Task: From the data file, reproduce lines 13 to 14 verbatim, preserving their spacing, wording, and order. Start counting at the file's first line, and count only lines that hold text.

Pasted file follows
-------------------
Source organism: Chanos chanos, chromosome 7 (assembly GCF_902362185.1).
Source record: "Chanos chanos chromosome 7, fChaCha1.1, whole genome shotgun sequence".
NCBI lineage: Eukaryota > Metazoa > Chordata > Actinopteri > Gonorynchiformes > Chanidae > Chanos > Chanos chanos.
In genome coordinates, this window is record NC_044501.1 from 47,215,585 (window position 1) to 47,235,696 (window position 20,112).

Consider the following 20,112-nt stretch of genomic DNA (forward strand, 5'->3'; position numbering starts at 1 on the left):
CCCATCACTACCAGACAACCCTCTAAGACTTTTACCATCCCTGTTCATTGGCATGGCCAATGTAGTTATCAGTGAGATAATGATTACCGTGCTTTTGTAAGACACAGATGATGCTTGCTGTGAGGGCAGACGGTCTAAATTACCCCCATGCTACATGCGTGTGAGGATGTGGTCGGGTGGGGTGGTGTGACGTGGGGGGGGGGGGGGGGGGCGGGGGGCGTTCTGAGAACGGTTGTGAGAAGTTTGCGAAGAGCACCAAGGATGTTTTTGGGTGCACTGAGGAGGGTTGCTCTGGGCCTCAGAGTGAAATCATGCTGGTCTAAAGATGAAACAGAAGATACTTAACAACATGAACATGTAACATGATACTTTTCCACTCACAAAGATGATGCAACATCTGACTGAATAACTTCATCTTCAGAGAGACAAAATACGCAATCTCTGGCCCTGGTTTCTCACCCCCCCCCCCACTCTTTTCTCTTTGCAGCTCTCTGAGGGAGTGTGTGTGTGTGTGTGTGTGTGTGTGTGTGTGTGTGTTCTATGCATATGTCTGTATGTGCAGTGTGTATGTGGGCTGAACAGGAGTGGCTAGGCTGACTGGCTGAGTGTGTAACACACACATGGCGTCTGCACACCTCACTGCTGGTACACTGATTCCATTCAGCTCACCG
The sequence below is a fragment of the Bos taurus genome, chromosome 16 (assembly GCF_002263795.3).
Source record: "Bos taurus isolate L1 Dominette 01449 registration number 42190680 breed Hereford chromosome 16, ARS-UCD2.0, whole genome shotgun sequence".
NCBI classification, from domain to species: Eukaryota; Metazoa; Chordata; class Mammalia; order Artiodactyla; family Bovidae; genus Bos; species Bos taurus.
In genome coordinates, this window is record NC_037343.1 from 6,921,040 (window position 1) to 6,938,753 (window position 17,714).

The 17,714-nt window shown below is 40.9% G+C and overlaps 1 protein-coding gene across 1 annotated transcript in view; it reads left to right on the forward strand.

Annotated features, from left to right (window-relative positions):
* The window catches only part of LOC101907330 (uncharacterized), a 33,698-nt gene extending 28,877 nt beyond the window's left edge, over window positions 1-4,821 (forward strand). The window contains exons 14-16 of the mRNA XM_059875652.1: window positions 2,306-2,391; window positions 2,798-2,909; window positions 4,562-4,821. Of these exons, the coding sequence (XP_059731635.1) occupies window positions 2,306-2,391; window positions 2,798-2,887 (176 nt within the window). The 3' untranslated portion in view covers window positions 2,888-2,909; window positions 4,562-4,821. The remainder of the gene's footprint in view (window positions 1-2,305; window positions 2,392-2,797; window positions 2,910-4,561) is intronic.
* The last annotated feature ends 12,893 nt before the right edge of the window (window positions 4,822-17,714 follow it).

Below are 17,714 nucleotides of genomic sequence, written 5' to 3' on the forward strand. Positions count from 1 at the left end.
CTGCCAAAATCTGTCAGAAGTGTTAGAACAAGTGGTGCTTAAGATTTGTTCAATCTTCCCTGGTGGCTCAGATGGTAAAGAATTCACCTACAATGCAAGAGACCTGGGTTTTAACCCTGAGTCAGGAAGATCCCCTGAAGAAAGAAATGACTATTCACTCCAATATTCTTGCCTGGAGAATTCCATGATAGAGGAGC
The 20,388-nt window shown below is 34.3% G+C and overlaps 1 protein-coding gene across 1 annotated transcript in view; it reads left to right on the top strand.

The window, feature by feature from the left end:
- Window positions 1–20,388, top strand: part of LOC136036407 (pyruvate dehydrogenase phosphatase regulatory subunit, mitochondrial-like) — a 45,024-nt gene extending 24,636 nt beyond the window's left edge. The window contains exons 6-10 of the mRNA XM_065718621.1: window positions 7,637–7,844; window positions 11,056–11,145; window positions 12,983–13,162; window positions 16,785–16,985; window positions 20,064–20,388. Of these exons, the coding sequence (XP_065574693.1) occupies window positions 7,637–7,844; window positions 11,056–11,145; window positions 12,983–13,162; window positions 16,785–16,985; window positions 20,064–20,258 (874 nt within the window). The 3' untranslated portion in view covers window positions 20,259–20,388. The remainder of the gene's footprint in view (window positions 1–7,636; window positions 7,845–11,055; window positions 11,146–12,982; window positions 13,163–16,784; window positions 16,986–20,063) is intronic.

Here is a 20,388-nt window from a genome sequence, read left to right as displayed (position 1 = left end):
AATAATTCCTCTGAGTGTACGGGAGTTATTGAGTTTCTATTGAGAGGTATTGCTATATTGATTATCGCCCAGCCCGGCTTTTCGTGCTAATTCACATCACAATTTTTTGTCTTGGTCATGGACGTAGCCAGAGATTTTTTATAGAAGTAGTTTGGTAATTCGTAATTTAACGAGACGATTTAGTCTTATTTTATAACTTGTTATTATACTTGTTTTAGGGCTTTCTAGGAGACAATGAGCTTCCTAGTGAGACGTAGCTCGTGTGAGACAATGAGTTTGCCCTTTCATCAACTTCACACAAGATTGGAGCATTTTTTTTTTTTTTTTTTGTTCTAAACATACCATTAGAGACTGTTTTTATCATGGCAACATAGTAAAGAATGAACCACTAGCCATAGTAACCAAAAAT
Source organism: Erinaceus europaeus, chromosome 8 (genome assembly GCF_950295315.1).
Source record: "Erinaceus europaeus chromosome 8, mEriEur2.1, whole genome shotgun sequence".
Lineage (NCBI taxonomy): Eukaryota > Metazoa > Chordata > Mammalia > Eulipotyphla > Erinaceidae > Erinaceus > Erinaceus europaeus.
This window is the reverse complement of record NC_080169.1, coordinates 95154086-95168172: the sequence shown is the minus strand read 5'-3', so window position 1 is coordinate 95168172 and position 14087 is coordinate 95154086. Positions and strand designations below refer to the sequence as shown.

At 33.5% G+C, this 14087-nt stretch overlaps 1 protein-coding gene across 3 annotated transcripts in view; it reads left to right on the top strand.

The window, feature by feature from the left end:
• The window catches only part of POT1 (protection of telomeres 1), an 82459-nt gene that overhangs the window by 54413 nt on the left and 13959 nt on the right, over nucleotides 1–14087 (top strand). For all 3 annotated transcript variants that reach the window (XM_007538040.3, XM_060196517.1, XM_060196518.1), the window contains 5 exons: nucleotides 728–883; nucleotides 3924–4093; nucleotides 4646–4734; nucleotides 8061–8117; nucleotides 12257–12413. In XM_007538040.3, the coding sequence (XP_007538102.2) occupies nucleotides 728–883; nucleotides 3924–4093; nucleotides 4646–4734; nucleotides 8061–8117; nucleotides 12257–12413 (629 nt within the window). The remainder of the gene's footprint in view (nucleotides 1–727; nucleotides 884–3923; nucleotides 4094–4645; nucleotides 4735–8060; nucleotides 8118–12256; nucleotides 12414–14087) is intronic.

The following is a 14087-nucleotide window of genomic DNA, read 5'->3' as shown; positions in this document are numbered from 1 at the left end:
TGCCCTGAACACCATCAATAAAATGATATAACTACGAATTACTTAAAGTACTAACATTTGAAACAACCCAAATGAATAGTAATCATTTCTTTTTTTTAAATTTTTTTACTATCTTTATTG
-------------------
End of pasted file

* The window catches only part of LOC101907330 (uncharacterized), a 33,698-nt gene extending 28,877 nt beyond the window's left edge, over window positions 1-4,821 (forward strand). The window contains exons 14-16 of the mRNA XM_059875652.1: window positions 2,306-2,391; window positions 2,798-2,909; window positions 4,562-4,821. Of these exons, the coding sequence (XP_059731635.1) occupies window positions 2,306-2,391; window positions 2,798-2,887 (176 nt within the window). The 3' untranslated portion in view covers window positions 2,888-2,909; window positions 4,562-4,821. The remainder of the gene's footprint in view (window positions 1-2,305; window positions 2,392-2,797; window positions 2,910-4,561) is intronic.
* The last annotated feature ends 12,893 nt before the right edge of the window (window positions 4,822-17,714 follow it).